“Vogue!” bleats Madonna’s voice, and three robotic dogs stare straight ahead, slowly lifting their front paws above their heads to the ’90s hit. Perfectly in sync, they flip their paws inward and, yes, strike a pose. The dogs (which can be seen at www.aibopet.com) are Sony Aibos, and they learned to vogue courtesy of a passionate hacker and robotics hobbyist known only as Aibopet.
He declines to give his real name, but Aibopet became something of a celebrity last year when the electronics giant tried to shut down parts of his Web site where users can download free software that Sony does not offer. He received two threatening letters from Sony, accusing him of “copyright and trademark infringement.”
After publicity and a flood of outraged letters from Aibo owners, Sony backed off, and Aibopet hacks on.
Now the company appears to be adopting some of Aibopet’s ideas. Sony has released Master Studio 1.1,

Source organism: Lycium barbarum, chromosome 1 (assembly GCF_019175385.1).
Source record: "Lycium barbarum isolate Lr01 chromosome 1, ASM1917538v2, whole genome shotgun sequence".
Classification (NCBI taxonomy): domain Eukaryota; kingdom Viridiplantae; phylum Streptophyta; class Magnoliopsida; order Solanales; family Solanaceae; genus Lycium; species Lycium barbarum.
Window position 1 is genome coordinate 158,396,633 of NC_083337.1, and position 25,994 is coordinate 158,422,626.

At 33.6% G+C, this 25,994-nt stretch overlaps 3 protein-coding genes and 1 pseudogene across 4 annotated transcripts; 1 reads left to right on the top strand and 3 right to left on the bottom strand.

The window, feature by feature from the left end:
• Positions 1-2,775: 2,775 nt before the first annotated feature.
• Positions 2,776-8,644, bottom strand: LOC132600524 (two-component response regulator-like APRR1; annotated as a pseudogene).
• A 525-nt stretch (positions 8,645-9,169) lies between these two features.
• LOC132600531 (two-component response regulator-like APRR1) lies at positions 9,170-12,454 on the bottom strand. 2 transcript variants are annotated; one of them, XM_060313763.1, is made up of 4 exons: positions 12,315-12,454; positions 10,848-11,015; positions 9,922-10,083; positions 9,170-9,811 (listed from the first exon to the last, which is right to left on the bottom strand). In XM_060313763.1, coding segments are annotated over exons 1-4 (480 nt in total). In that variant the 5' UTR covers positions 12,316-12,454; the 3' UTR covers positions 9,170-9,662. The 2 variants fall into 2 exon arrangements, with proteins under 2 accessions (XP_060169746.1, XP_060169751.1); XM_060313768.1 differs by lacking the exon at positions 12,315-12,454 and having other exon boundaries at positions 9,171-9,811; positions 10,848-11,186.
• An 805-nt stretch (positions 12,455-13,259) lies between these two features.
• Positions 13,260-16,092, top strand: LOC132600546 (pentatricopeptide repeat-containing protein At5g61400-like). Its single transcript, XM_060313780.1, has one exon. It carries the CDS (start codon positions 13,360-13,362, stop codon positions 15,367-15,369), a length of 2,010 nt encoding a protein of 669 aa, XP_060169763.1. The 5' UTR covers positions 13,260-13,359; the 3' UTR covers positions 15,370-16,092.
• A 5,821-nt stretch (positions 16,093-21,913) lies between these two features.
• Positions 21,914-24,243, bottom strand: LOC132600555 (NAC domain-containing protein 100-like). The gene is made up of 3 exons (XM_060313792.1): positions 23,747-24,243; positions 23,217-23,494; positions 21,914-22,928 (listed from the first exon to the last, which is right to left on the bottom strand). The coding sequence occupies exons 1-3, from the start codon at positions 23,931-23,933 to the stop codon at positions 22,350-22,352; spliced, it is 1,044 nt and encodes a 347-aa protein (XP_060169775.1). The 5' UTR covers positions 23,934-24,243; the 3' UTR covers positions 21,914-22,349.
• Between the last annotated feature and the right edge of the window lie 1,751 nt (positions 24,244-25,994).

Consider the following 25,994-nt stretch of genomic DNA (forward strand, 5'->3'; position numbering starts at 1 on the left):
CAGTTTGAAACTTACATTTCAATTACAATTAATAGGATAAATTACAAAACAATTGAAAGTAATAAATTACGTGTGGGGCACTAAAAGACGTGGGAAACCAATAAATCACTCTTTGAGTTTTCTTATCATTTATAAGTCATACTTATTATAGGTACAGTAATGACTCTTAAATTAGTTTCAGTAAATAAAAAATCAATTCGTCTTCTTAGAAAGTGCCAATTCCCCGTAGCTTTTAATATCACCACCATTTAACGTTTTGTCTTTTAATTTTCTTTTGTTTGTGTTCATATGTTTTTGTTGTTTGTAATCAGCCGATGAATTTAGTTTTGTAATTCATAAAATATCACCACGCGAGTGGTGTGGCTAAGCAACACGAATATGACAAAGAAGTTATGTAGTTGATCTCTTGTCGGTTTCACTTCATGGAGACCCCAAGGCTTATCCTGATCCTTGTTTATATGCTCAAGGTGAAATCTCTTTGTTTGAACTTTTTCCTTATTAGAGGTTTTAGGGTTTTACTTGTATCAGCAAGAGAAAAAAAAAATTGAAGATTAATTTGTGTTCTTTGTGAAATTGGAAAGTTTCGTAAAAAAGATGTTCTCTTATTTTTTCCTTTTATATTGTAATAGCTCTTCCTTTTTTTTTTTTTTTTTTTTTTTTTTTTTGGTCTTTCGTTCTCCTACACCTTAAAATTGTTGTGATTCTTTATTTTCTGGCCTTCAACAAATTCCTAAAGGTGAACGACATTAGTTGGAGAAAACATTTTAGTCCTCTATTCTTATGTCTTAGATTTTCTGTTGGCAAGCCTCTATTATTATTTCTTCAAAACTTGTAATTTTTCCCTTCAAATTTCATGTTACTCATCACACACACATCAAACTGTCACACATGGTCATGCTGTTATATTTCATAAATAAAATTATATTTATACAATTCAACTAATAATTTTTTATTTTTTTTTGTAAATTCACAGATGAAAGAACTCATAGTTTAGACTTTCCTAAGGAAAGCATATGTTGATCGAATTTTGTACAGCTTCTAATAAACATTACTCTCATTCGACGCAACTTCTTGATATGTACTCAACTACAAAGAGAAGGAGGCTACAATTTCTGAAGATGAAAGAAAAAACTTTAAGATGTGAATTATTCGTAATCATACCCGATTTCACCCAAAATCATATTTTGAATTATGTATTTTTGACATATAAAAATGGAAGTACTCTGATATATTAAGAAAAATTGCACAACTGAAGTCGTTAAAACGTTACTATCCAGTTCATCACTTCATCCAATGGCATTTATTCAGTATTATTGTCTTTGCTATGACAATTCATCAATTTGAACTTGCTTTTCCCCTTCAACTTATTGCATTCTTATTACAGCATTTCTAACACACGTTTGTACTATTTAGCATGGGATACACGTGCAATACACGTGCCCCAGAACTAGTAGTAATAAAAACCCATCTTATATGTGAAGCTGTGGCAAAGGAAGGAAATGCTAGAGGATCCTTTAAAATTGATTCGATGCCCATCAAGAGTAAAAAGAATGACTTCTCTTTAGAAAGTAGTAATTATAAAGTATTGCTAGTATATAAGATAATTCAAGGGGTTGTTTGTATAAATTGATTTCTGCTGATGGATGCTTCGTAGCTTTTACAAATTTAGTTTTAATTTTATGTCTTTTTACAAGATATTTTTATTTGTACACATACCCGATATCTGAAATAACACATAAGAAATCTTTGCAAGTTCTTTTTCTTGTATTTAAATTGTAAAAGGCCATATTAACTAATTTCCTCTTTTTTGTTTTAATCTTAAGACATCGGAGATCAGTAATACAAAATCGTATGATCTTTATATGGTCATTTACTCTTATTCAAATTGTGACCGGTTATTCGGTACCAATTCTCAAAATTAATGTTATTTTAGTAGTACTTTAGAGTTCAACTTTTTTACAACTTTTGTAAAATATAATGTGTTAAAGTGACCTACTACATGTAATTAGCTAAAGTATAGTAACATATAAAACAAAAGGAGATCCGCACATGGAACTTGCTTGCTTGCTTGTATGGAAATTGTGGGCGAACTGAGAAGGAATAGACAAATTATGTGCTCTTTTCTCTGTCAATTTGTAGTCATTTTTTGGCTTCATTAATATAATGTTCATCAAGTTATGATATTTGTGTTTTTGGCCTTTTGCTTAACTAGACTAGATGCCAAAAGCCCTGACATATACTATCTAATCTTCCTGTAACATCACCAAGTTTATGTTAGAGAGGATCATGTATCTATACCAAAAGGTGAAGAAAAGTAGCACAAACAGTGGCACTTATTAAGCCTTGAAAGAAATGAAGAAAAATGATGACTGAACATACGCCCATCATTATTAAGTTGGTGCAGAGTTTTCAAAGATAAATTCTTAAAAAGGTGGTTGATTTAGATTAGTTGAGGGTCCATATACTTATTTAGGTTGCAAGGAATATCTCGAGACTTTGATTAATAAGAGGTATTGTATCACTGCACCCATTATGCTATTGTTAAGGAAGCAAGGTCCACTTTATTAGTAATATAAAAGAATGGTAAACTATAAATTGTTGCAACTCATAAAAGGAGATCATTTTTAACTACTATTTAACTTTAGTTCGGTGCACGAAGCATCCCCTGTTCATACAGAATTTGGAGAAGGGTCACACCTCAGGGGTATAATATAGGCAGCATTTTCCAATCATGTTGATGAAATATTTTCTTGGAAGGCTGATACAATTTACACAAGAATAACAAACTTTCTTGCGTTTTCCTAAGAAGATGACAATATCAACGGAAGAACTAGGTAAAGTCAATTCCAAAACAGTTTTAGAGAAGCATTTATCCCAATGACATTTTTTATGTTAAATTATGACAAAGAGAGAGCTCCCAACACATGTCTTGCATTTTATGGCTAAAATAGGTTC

a $449 kit that lets users reprogram their Aibos to respond to voices-a feature long available from Aibo-pet. And Sony boasts that its new ERS-31L Aibo (an adorable bulldog that, at $599, is the cheapest Aibo yet) can “entertain you with 200 new dance moves.”
Aibopet is delighted. “The new Master Studio is great, and I’m promoting it heavily,” he says. “If Sony takes ideas from me, I can’t really complain. The price is too bloody high, but Sony needs to make money on this, and I respect that.”
A Sony spokesman contends that the company’s new offerings are “completely different” from those pioneered by Aibopet. Asked to explain the difference, he replied: “I don’t know . . . But it’s my understanding that it’s different.”